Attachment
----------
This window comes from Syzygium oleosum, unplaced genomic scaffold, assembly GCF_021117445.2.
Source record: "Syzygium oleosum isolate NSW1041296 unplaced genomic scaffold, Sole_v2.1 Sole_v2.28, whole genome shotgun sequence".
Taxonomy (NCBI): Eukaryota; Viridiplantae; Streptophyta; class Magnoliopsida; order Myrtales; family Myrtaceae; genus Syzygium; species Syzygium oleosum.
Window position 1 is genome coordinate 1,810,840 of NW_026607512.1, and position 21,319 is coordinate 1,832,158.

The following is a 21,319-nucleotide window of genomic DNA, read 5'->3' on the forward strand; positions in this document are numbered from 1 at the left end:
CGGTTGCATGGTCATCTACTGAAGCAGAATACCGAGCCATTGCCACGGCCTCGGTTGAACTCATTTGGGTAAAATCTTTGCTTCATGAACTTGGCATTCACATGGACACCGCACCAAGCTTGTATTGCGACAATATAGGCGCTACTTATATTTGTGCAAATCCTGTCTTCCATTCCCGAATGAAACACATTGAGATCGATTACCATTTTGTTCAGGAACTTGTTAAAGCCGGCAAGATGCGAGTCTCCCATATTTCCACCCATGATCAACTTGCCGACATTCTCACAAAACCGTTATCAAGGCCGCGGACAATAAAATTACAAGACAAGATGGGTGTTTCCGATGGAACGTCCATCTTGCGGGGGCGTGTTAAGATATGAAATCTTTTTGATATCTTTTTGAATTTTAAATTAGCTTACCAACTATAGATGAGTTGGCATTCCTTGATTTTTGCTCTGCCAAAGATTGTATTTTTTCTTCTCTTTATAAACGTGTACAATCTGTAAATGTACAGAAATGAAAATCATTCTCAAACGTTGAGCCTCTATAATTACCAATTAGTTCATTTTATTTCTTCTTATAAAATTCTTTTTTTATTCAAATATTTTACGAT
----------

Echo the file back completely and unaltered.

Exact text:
This window comes from Syzygium oleosum, unplaced genomic scaffold, assembly GCF_021117445.2.
Source record: "Syzygium oleosum isolate NSW1041296 unplaced genomic scaffold, Sole_v2.1 Sole_v2.28, whole genome shotgun sequence".
Taxonomy (NCBI): Eukaryota; Viridiplantae; Streptophyta; class Magnoliopsida; order Myrtales; family Myrtaceae; genus Syzygium; species Syzygium oleosum.
Window position 1 is genome coordinate 1,810,840 of NW_026607512.1, and position 21,319 is coordinate 1,832,158.

The following is a 21,319-nucleotide window of genomic DNA, read 5'->3' on the forward strand; positions in this document are numbered from 1 at the left end:
CGGTTGCATGGTCATCTACTGAAGCAGAATACCGAGCCATTGCCACGGCCTCGGTTGAACTCATTTGGGTAAAATCTTTGCTTCATGAACTTGGCATTCACATGGACACCGCACCAAGCTTGTATTGCGACAATATAGGCGCTACTTATATTTGTGCAAATCCTGTCTTCCATTCCCGAATGAAACACATTGAGATCGATTACCATTTTGTTCAGGAACTTGTTAAAGCCGGCAAGATGCGAGTCTCCCATATTTCCACCCATGATCAACTTGCCGACATTCTCACAAAACCGTTATCAAGGCCGCGGACAATAAAATTACAAGACAAGATGGGTGTTTCCGATGGAACGTCCATCTTGCGGGGGCGTGTTAAGATATGAAATCTTTTTGATATCTTTTTGAATTTTAAATTAGCTTACCAACTATAGATGAGTTGGCATTCCTTGATTTTTGCTCTGCCAAAGATTGTATTTTTTCTTCTCTTTATAAACGTGTACAATCTGTAAATGTACAGAAATGAAAATCATTCTCAAACGTTGAGCCTCTATAATTACCAATTAGTTCATTTTATTTCTTCTTATAAAATTCTTTTTTTATTCAAATATTTTACGAT